There aren't many sure things in racing, but the plan to telecast Pimlico's races to Laurel and permit betting there is a can't-miss proposition.

Such simulcasting is bringing the whole industry out of its economic doldrums. It has been the salvation of Garden State Park and Penn National; it has been the basis of a dramatic boom in northern California. And it will succeed just as well in Maryland, where geography keeps many people from going to the track.

Even hard-core Washington racing fans -- who may be regulars at Laurel -- are dissuaded from driving to Pimlico by the prospect of coping with two beltways at rush hour. Laurel conducted a marketing study of its customers recently and found that between 70 and 80 percent don't go to Pimlico. Simulcasting will keep them in action during the Pimlico meeting.

Yet, after the Maryland Racing Commission approved six weeks of simulcasting this fall, on an experimental basis, the plan has received a surprising amount of criticism. The Baltimore Sun expressed its reservations, as did a number of legislators in Annapolis.

"The next thing you know," Sen. Julian Lapides (D-Baltimore) told The Sun, "you won't even have to go to the track. You'll just go to the corner betting parlor and place your bet."

That, of course, is just the point. Like plenty of other industries, from motion pictures to pizza, racing has learned that it must bring its product to its customers instead of requiring the customers to come to the track. The trend is inevitable, unstoppable.

Yet Frank De Francis, the president of Laurel and Pimlico who is one of the most progressive executives in the business, still has plenty of reservations about the trend. Although his partners, Bob and Tom Manfuso, have been relatively gung-ho for the idea, De Francis has been reluctant to plunge into simulcasting.

One might understand De Francis' objections by visiting Belmont Park on a typical day. Economically, New York racing is very healthy, with big purses and big handles -- most of it generated by simulcasting and off-track betting.

Horseplayers can bet the Belmont races and watch them on television at teletheaters and OTB shops in Manhattan and various simulcasting outlets around the state. There is little reason for a bettor to go to the track, so they don't. Attendance has been dropping year after year, and the typical weekday crowds of 11,000 rattle around the enormous Belmont grandstand, which was constructed for the bygone era when crowds of 50,000 or more were commonplace.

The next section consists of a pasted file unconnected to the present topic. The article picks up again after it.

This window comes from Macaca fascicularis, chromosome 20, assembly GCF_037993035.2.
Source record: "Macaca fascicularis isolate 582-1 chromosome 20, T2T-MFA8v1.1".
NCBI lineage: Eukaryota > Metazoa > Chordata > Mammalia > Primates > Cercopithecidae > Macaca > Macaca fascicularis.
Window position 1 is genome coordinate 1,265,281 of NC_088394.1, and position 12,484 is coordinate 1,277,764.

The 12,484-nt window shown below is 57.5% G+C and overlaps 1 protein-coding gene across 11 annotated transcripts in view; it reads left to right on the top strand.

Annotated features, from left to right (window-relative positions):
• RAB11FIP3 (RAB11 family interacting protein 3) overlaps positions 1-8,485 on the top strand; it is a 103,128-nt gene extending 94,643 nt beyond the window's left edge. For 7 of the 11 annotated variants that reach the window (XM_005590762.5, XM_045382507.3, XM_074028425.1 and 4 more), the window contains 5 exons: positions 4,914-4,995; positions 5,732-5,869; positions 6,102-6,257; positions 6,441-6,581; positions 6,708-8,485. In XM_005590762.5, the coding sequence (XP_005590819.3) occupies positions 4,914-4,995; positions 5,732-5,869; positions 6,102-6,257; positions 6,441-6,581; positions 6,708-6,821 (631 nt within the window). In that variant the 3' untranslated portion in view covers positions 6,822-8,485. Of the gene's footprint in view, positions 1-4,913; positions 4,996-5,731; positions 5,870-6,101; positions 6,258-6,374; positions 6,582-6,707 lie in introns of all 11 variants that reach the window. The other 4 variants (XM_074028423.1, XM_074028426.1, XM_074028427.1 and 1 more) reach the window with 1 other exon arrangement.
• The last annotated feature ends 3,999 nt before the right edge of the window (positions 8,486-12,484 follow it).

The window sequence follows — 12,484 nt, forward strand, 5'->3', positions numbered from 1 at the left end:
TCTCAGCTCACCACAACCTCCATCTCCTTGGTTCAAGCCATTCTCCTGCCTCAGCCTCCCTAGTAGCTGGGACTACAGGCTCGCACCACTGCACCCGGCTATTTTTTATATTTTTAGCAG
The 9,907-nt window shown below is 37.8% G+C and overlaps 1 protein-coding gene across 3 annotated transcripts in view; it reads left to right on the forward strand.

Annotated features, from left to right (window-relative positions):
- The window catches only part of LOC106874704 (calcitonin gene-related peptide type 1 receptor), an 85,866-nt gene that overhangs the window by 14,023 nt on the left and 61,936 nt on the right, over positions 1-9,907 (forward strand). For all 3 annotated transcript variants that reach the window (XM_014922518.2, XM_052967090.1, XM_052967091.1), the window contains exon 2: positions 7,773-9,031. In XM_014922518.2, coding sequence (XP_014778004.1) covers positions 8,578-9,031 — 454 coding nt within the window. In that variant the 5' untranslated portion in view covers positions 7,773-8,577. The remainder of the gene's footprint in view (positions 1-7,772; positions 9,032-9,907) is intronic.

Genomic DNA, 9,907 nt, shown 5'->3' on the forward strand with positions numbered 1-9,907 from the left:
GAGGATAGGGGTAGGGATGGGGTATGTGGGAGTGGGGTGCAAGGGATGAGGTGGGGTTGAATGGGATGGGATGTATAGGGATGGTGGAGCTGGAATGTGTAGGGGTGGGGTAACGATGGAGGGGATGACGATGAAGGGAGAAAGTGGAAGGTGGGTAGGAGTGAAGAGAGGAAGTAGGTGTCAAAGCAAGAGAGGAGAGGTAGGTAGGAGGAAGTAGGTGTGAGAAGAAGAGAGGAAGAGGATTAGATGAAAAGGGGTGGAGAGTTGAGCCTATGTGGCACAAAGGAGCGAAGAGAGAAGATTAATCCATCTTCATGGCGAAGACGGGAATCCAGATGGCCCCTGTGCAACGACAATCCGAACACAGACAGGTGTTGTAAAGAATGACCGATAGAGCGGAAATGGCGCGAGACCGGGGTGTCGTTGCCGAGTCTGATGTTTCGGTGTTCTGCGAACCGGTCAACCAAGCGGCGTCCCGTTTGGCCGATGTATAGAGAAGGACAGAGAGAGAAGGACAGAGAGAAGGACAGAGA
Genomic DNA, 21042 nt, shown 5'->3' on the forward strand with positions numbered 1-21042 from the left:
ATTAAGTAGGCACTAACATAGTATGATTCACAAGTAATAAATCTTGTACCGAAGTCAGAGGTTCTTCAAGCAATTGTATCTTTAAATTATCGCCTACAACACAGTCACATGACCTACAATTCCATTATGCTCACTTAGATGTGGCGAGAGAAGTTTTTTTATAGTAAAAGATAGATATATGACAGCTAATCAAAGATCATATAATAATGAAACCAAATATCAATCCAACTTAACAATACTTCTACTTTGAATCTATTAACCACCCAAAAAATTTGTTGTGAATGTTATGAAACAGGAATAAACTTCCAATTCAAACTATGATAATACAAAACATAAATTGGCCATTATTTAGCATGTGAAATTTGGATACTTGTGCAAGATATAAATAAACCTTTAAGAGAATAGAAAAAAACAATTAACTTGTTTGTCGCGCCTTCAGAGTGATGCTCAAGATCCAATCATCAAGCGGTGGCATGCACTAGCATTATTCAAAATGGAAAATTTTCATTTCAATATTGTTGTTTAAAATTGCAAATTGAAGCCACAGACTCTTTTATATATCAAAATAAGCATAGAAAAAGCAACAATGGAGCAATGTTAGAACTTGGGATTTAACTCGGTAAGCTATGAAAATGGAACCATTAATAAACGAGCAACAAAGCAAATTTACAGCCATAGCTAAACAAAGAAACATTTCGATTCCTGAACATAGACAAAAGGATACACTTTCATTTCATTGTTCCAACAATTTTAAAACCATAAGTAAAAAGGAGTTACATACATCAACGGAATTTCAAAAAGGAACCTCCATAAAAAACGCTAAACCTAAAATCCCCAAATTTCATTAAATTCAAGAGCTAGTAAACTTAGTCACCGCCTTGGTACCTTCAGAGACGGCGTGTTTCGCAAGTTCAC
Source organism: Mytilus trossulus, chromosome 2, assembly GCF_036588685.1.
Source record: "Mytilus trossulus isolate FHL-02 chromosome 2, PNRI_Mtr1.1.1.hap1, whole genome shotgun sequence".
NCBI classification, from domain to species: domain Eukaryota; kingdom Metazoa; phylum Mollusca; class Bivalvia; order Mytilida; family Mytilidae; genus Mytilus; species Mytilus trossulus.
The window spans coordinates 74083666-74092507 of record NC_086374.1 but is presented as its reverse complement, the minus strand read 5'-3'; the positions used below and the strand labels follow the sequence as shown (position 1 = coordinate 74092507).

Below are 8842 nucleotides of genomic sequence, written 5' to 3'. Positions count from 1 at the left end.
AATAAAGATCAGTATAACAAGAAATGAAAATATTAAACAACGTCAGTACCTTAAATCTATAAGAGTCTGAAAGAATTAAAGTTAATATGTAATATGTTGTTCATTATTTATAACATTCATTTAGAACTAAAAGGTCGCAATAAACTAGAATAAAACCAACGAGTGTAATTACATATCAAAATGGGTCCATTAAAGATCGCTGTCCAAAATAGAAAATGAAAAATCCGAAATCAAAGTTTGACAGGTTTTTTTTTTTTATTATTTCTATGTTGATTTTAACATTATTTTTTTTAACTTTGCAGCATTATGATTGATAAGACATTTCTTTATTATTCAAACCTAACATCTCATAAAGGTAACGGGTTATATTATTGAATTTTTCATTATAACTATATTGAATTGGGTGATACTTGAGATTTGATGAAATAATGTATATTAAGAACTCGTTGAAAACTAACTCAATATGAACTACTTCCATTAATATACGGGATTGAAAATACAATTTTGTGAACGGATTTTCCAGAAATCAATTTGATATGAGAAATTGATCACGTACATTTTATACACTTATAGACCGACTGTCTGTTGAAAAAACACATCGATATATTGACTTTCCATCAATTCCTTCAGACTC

"We made less money in the old days," said Gerald McKeon, president of the New York Racing Association, "but racing was more exciting then than it is now. You lose the flavor of the crowd. It's dull here on weekdays."

McKeon conceded there are other negative aspects to the current trends. People see the declining track attendance and conclude that the sport's popularity is declining when, in fact, its fan base is growing. But, whatever the pros and cons of simulcasting in New York, McKeon said, they are academic now, because the track has come to depend on it for its economic well-being.

"I don't think there can be a reversal," he said. "Racing has a long learning curve. For 15 years, people have been introduced to racing by betting at OTB. Even if OTB were closed, I wouldn't expect all those people to come back to the track. The die is cast."

De Francis doesn't want it cast that way in Maryland. His success at Laurel, Pimlico and Freestate Raceway has been based on the old-fashioned idea of luring customers to your attraction with good facilities and good treatment.

It's worked. A few years ago, a racing fan contemplating a trip to a Maryland track would have been turned off by the knowledge that the place was apt to resemble a ghost town.

But as attendance has rebounded, Laurel and Pimlico have much more of an air of vitality about them, and the success breeds success. This is the kind of feeling a racing fan gets in vibrant racing operations like Santa Anita, Saratoga and Oaklawn Park, but not in tracks that depend heavily on simulcasting.

"I am diametrically opposed to diluting our attendance and handle," De Francis declared. "But we've spent two years compiling figures and analyzing them to death, and now it's time to get some answers about simulcasting that we can only get by our trying it on an experimental basis. We think that by simulcasting from Pimlico to Laurel, we're going to open a whole new market and develop a new fan base."

But even with the prospect of substantially greater business for his tracks, De Francis remains wary: "Racing is in serious trouble if you dilute the excitement. Once that happens, it's the beginning of the end."